Some of these people have been playing it all their lives and can’t recall their first flick; others have been being introduced to it in school, like those in Ruggi’s woodworking classes, who make the boards as a class project.

“I see this as a backlash against video games,” reckons London’s Greg Matthison, creator of the World Crokinole League, who imagines clubs in every town across Ontario and beyond. “Some people are just coming to it now. We want this to be a novel idea again.”

Part of the revival is thanks to the world championship itself, an idea that began in 1999 when Tavistock went looking for a yearly event that it could tie its name to beyond its sauerkraut supper. The gathering in the arena has elevated the game to its most organized, regulated level yet.

That alone has increased Canada’s claim to supremacy in the game, even if crokinole’s true beginnings are as shrouded in mystery as the secret lacquer the board’s makers apply on their products. Some speculate its origins may come from the French, and their word croquinole, which means little biscuit or cookie. Similar games were also popular in Britain and India, and variations of those may have formed the basis of the game European settlers brought to Ontario in the 19th century.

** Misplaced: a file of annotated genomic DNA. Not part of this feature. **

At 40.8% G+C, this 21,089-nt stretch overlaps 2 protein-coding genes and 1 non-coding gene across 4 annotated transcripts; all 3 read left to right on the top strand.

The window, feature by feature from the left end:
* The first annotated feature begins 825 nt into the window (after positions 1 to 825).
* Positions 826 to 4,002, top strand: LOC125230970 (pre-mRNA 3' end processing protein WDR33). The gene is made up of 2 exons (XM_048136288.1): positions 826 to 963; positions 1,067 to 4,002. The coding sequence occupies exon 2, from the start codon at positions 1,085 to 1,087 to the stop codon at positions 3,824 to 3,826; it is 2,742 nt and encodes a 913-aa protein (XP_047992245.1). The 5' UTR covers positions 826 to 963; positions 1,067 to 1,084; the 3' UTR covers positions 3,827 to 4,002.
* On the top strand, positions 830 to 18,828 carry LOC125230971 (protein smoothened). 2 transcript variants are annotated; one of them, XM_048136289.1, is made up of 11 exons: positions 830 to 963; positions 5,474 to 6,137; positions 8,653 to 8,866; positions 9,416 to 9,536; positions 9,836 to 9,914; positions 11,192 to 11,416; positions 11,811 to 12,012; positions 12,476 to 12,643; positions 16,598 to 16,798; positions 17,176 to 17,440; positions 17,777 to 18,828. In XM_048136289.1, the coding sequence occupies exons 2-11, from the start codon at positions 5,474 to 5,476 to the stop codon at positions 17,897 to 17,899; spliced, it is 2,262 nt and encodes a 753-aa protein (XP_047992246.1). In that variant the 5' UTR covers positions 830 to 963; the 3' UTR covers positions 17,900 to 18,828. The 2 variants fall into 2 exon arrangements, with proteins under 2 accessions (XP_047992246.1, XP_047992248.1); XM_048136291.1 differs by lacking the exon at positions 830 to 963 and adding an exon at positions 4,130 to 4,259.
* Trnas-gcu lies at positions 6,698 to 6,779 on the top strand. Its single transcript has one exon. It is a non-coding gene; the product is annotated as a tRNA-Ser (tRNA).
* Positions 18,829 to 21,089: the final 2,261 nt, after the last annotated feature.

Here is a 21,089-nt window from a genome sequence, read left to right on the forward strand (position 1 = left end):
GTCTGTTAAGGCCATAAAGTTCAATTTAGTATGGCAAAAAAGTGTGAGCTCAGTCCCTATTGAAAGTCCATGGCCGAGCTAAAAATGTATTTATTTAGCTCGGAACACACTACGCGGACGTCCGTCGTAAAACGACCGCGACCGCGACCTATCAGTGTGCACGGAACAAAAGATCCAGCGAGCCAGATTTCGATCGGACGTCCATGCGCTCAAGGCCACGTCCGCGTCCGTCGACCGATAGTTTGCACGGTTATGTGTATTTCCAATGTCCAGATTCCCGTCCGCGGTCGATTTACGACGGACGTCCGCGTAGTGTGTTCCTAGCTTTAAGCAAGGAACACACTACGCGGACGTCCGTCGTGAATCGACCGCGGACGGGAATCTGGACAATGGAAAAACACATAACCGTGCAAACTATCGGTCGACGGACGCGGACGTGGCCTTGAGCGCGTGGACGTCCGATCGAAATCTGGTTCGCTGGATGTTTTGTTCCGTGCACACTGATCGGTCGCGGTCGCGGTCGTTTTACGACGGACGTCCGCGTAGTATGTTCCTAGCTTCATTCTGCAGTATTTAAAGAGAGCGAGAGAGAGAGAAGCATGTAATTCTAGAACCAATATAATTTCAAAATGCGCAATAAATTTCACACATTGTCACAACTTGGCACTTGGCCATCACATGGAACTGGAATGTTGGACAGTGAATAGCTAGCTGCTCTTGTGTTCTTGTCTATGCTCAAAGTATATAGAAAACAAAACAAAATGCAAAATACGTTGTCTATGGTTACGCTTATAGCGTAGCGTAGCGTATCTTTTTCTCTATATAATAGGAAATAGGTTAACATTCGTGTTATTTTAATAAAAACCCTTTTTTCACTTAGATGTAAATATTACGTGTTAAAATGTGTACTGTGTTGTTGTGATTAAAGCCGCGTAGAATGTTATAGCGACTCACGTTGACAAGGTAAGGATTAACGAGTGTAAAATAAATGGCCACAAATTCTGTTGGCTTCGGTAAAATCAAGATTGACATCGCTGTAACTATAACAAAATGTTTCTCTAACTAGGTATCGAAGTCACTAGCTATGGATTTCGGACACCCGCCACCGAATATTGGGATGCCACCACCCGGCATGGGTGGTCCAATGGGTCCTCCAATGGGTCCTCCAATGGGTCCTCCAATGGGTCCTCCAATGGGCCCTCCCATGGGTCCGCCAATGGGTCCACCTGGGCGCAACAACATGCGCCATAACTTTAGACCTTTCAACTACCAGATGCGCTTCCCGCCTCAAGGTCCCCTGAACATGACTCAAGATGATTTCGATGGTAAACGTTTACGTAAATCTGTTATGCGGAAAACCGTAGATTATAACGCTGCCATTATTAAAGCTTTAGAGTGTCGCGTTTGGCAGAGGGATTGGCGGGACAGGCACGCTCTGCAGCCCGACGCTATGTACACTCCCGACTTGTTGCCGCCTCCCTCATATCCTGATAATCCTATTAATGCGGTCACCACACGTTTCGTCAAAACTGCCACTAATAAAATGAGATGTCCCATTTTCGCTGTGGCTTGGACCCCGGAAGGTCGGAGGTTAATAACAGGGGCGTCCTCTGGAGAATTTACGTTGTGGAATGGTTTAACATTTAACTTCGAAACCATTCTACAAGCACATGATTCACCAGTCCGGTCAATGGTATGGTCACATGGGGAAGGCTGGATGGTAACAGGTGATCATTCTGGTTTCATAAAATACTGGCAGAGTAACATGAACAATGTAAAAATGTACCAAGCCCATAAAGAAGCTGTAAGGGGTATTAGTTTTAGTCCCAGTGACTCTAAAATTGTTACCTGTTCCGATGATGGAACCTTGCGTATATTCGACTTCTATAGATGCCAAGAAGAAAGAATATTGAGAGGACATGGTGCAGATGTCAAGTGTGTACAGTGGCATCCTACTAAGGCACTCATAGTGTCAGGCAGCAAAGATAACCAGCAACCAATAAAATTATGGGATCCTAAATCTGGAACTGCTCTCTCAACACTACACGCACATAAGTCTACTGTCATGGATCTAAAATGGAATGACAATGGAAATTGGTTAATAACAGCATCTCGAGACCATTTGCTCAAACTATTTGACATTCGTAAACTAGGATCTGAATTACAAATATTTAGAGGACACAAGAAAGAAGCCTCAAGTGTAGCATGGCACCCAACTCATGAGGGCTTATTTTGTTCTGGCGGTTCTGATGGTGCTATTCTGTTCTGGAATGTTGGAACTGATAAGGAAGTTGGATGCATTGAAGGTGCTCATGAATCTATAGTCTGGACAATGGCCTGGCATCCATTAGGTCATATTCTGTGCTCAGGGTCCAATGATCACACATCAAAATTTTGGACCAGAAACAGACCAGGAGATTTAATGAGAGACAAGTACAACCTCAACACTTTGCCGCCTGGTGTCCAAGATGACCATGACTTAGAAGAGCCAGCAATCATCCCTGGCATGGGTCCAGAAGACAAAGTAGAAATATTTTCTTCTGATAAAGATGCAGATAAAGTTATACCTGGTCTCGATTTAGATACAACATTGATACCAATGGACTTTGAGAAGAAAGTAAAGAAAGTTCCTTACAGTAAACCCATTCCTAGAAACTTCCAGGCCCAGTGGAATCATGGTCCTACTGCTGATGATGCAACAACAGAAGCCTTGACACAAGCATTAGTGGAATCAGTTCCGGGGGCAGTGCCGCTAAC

But one thing seems to not be in dispute: if you want the best crokinole boards, you want the Canadian-made version.

“They’re going out the door as fast as I can make them,” boasts Willard Martin, who inherited an Elmira, Ont-based crokinole business from his father and now sells his boards from Norway to Australia. “I guess I’ve shipped to pretty well every corner of the world.”

A truly global game this is not, however. At least not yet. Just ask Ireland’s John O’Brien, who was introduced to the diversion at a Waterloo physics institute and might be the first man to bring a crokinole board to the Emerald Isle as carry-on luggage.

Once he dragged the heavy board past puzzled customs officials, he was reminded that a world crokinole championship was the kind of event that could only take place in Canada.

“When I brought it home, my father just looked at it,” he recalled. “Then he said ‘what the hell is that?’”